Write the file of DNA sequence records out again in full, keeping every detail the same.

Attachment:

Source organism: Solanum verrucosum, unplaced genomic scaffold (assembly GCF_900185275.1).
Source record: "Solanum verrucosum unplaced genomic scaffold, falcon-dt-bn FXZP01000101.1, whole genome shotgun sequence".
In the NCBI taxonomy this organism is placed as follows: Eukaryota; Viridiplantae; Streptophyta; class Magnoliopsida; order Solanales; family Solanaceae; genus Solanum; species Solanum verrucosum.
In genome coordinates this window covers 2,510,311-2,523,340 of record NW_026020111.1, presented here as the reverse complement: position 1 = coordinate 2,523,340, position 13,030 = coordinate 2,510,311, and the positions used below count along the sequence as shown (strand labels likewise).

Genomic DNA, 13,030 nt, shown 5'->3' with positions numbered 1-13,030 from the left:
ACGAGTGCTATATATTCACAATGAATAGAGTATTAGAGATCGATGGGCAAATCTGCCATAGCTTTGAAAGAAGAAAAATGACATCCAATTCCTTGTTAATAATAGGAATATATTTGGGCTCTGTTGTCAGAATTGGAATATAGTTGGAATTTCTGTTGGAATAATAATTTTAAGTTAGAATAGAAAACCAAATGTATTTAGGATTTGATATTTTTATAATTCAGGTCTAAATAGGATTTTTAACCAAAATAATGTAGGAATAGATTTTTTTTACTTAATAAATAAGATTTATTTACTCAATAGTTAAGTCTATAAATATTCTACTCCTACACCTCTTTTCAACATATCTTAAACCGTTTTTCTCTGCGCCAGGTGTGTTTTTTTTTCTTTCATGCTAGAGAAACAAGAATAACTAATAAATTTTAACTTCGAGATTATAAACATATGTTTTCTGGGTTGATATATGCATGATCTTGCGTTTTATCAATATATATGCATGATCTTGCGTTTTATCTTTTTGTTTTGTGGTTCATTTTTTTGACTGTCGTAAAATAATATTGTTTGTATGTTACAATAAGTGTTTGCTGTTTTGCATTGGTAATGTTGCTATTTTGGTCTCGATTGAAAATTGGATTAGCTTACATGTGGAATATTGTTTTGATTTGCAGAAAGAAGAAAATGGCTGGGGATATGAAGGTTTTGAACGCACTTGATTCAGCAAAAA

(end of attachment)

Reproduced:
Source organism: Solanum verrucosum, unplaced genomic scaffold (assembly GCF_900185275.1).
Source record: "Solanum verrucosum unplaced genomic scaffold, falcon-dt-bn FXZP01000101.1, whole genome shotgun sequence".
In the NCBI taxonomy this organism is placed as follows: Eukaryota; Viridiplantae; Streptophyta; class Magnoliopsida; order Solanales; family Solanaceae; genus Solanum; species Solanum verrucosum.
In genome coordinates this window covers 2,510,311-2,523,340 of record NW_026020111.1, presented here as the reverse complement: position 1 = coordinate 2,523,340, position 13,030 = coordinate 2,510,311, and the positions used below count along the sequence as shown (strand labels likewise).

Genomic DNA, 13,030 nt, shown 5'->3' with positions numbered 1-13,030 from the left:
ACGAGTGCTATATATTCACAATGAATAGAGTATTAGAGATCGATGGGCAAATCTGCCATAGCTTTGAAAGAAGAAAAATGACATCCAATTCCTTGTTAATAATAGGAATATATTTGGGCTCTGTTGTCAGAATTGGAATATAGTTGGAATTTCTGTTGGAATAATAATTTTAAGTTAGAATAGAAAACCAAATGTATTTAGGATTTGATATTTTTATAATTCAGGTCTAAATAGGATTTTTAACCAAAATAATGTAGGAATAGATTTTTTTTACTTAATAAATAAGATTTATTTACTCAATAGTTAAGTCTATAAATATTCTACTCCTACACCTCTTTTCAACATATCTTAAACCGTTTTTCTCTGCGCCAGGTGTGTTTTTTTTTCTTTCATGCTAGAGAAACAAGAATAACTAATAAATTTTAACTTCGAGATTATAAACATATGTTTTCTGGGTTGATATATGCATGATCTTGCGTTTTATCAATATATATGCATGATCTTGCGTTTTATCTTTTTGTTTTGTGGTTCATTTTTTTGACTGTCGTAAAATAATATTGTTTGTATGTTACAATAAGTGTTTGCTGTTTTGCATTGGTAATGTTGCTATTTTGGTCTCGATTGAAAATTGGATTAGCTTACATGTGGAATATTGTTTTGATTTGCAGAAAGAAGAAAATGGCTGGGGATATGAAGGTTTTGAACGCACTTGATTCAGCAAAAA